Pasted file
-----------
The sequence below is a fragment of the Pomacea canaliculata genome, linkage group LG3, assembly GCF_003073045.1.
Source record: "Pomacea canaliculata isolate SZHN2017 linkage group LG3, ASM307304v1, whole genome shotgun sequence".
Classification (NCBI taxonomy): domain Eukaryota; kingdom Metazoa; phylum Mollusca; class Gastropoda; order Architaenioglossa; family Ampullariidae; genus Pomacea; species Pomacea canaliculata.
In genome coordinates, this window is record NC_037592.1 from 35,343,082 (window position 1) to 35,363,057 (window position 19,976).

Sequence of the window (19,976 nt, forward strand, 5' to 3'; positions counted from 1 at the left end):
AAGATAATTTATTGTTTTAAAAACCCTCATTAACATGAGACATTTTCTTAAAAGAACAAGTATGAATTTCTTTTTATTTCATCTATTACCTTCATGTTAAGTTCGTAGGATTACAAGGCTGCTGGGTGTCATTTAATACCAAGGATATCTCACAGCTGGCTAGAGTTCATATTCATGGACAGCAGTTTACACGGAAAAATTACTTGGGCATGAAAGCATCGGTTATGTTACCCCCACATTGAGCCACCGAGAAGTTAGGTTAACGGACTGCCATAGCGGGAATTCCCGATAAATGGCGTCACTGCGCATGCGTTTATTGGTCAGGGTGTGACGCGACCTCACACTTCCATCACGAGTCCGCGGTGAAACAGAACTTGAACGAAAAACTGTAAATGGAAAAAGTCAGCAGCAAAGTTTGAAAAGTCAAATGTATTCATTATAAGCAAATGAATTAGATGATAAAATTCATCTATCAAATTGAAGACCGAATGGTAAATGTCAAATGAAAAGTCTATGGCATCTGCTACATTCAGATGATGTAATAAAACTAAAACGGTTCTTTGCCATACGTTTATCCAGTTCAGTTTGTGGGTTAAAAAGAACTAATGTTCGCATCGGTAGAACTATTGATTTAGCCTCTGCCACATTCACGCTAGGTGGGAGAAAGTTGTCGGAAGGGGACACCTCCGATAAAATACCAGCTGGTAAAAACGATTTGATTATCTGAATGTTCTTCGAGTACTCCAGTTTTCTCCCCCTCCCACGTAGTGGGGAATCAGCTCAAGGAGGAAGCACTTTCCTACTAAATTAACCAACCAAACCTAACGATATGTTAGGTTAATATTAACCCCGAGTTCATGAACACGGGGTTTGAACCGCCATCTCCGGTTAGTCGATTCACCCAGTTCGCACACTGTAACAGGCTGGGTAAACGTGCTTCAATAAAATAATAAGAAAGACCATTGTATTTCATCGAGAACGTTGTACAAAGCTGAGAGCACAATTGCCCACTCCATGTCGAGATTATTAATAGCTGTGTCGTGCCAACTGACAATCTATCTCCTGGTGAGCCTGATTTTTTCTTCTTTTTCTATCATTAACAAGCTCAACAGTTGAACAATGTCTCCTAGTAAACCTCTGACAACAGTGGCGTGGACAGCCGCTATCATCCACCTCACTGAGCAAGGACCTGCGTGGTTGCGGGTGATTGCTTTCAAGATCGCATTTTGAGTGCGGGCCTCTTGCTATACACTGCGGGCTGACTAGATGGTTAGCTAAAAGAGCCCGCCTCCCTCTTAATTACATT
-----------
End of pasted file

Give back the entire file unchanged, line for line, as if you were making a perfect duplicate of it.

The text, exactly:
The sequence below is a fragment of the Pomacea canaliculata genome, linkage group LG3, assembly GCF_003073045.1.
Source record: "Pomacea canaliculata isolate SZHN2017 linkage group LG3, ASM307304v1, whole genome shotgun sequence".
Classification (NCBI taxonomy): domain Eukaryota; kingdom Metazoa; phylum Mollusca; class Gastropoda; order Architaenioglossa; family Ampullariidae; genus Pomacea; species Pomacea canaliculata.
In genome coordinates, this window is record NC_037592.1 from 35,343,082 (window position 1) to 35,363,057 (window position 19,976).

Sequence of the window (19,976 nt, forward strand, 5' to 3'; positions counted from 1 at the left end):
AAGATAATTTATTGTTTTAAAAACCCTCATTAACATGAGACATTTTCTTAAAAGAACAAGTATGAATTTCTTTTTATTTCATCTATTACCTTCATGTTAAGTTCGTAGGATTACAAGGCTGCTGGGTGTCATTTAATACCAAGGATATCTCACAGCTGGCTAGAGTTCATATTCATGGACAGCAGTTTACACGGAAAAATTACTTGGGCATGAAAGCATCGGTTATGTTACCCCCACATTGAGCCACCGAGAAGTTAGGTTAACGGACTGCCATAGCGGGAATTCCCGATAAATGGCGTCACTGCGCATGCGTTTATTGGTCAGGGTGTGACGCGACCTCACACTTCCATCACGAGTCCGCGGTGAAACAGAACTTGAACGAAAAACTGTAAATGGAAAAAGTCAGCAGCAAAGTTTGAAAAGTCAAATGTATTCATTATAAGCAAATGAATTAGATGATAAAATTCATCTATCAAATTGAAGACCGAATGGTAAATGTCAAATGAAAAGTCTATGGCATCTGCTACATTCAGATGATGTAATAAAACTAAAACGGTTCTTTGCCATACGTTTATCCAGTTCAGTTTGTGGGTTAAAAAGAACTAATGTTCGCATCGGTAGAACTATTGATTTAGCCTCTGCCACATTCACGCTAGGTGGGAGAAAGTTGTCGGAAGGGGACACCTCCGATAAAATACCAGCTGGTAAAAACGATTTGATTATCTGAATGTTCTTCGAGTACTCCAGTTTTCTCCCCCTCCCACGTAGTGGGGAATCAGCTCAAGGAGGAAGCACTTTCCTACTAAATTAACCAACCAAACCTAACGATATGTTAGGTTAATATTAACCCCGAGTTCATGAACACGGGGTTTGAACCGCCATCTCCGGTTAGTCGATTCACCCAGTTCGCACACTGTAACAGGCTGGGTAAACGTGCTTCAATAAAATAATAAGAAAGACCATTGTATTTCATCGAGAACGTTGTACAAAGCTGAGAGCACAATTGCCCACTCCATGTCGAGATTATTAATAGCTGTGTCGTGCCAACTGACAATCTATCTCCTGGTGAGCCTGATTTTTTCTTCTTTTTCTATCATTAACAAGCTCAACAGTTGAACAATGTCTCCTAGTAAACCTCTGACAACAGTGGCGTGGACAGCCGCTATCATCCACCTCACTGAGCAAGGACCTGCGTGGTTGCGGGTGATTGCTTTCAAGATCGCATTTTGAGTGCGGGCCTCTTGCTATACACTGCGGGCTGACTAGATGGTTAGCTAAAAGAGCCCGCCTCCCTCTTAATTACATT